The Win9x series of home operating systems and the less restrictive NT 4.0 systems of the past didn’t apply or enforce strong user privilege structures, so most configurations allowed any user to run and possibly install almost any software s/he had without a problem. However, with Windows 2000 and XP, Microsoft has finally brought an extensive privilege structure to the Windows OS that defaults to be quite restrictive for all except the Administrator user account. This is great news for sysadmins and techs who are trying to restrict users from messing up their own systems, but it can also be hard to figure out what’s going on if you haven’t worked within the permissions rules before.

I’ve had over a decade of experiences designing and administering secure, restricted, locked-down images for Windows NT 4.0 and higher. Over this time I have developed and taught a number of helpful tricks for working with restricted permissions, in particular in the area of getting older, permissions-unaware programs to work properly within a locked-down environment.

The problem for the admin is that a vast majority of software does not follow the rules that Microsoft has been publishing for years about how Windows programs should store their information. The unruly programs create user data directories under their Program Files folder, try to overwrite system DLL’s in “C:\Windows\System32”, and modify HKEY_CLASSES_ROOT at startup-all causing a general mess. Here’s the “short list” of Microsoft’s recommendations:

  • After installation, the program cannot write to or store its configuration information to the “C:\Program Files” directory.
  • The program should not add DLL’s or configuration in the SystemRoot directory (e.g. C:\WINNT or C:\Windows).
  • The program should not store its volatile configuration information in the HKEY_LOCAL_MACHINE registry hive, because regular users should not have the privileges to write there.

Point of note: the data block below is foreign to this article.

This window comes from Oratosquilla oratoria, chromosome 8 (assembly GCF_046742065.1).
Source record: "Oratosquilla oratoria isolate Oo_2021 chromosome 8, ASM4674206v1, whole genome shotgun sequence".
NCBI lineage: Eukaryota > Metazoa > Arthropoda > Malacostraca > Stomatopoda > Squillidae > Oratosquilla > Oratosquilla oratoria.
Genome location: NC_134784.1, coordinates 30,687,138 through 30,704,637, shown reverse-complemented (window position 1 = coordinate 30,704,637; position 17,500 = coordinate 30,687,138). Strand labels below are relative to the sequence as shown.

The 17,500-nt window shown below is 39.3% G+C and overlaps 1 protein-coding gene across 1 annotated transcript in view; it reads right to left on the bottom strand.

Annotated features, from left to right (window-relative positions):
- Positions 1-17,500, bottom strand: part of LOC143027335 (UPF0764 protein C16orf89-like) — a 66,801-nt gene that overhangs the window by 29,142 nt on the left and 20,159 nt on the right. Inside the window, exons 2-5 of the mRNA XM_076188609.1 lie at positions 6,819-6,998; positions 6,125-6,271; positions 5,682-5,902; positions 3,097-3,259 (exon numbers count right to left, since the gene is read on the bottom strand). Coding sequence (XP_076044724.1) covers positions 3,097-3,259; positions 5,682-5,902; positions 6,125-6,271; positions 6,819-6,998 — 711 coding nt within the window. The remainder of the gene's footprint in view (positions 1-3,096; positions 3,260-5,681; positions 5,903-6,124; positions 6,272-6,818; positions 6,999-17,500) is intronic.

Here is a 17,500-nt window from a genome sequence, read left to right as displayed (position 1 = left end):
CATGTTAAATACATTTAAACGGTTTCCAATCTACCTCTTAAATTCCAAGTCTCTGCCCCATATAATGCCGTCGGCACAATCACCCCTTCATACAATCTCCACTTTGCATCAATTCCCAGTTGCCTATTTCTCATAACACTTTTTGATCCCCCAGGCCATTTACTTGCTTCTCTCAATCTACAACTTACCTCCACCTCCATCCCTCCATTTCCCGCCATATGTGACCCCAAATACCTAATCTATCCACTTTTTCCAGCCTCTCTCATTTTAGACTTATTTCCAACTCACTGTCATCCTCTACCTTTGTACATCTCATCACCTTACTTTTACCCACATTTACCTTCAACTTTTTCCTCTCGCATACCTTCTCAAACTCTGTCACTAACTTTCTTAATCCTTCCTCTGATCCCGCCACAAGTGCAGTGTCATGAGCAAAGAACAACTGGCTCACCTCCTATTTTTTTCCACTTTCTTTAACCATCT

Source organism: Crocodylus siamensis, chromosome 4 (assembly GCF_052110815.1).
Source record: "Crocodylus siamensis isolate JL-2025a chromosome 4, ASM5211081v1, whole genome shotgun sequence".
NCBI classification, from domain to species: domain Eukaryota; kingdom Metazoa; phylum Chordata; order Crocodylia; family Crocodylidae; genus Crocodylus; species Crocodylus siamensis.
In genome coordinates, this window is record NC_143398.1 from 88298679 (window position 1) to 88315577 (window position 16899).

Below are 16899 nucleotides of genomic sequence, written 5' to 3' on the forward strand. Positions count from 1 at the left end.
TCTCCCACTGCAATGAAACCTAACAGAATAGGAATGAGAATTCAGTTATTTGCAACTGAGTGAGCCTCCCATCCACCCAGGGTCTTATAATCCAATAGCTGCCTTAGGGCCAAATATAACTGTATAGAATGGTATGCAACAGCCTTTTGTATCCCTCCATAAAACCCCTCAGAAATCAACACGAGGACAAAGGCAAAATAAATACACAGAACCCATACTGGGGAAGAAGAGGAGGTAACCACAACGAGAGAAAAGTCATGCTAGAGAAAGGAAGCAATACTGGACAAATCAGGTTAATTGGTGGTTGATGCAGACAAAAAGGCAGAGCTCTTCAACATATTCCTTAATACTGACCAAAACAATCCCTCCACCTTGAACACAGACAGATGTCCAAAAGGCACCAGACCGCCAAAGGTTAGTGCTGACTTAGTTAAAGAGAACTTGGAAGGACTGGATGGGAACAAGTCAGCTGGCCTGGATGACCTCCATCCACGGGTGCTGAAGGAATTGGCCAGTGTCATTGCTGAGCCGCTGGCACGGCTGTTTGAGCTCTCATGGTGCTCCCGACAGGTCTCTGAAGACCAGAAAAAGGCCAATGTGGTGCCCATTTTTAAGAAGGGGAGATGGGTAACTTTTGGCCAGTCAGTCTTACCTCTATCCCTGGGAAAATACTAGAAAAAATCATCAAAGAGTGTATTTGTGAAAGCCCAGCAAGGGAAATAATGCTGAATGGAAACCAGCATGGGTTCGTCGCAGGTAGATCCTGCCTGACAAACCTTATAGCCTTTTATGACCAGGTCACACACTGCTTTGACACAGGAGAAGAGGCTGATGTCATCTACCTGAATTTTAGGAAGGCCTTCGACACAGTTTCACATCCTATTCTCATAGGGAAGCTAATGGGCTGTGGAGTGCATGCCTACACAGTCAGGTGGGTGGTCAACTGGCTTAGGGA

• In general, the program should only store user-specific configuration info in the user’s profile directory (e.g. “C:\Documents and Settings\USERNAME”) or the HKEY_CURRENT_USERS registry hive.
  • No program should try to overwrite a DLL or other file which was installed by the operating system, such as those in the C:\Windows\System32 folder.

These rules are similar to the basic tenets of a locked-down system:

  • Give the users the least permissions they need to do their job (i.e. run programs, configure the look-and-feel of their own environment, etc.).
  • Users cannot install software on the PC.
  • Users can only write files to certain directories on the computer, such as their own profile (“C:\Documents and Settings\USERNAME\…”).
  • You never ever give a local user “Administrator” rights.

Since so many software developers just assume that the user has full rights to the system, you will need to squeeze the programs a bit to work with the “no admin rights” rule. But trust me, it can be done. Some non-compliant programs may allow you to change where some configuration or user data is stored-thus easily solving the problem-but most will just blindly assume that the user can write to the disk or the registry where it wants. To make this program work for restricted users (that’s what I call “normal” users with non-admin rights), you’re going to need to find out what places the program needs to write to, and open up the permissions so that the users can run the program without errors.

By the way, there are several practices on how you want to open the permissions. One says that on the files/keys which need it, you give “change” rights to the BUILTIN\Users group, which covers just about everybody who logs in locally. Another tactic is used more for multi-user systems with limited license software; that is, one user of the computer may be allowed to run a certain program, but another local user should not be allowed to run it even on the same machine. Admins can easily control this kind of environment by creating domain groups specific to the limited-use programs, and then setting the software distribution and the local file and registry permissions to use those groups only. In this method, the Help Desk may simply add the user account to the domain group and the software may be installed and start working immediately (depending on the distribution method, of course).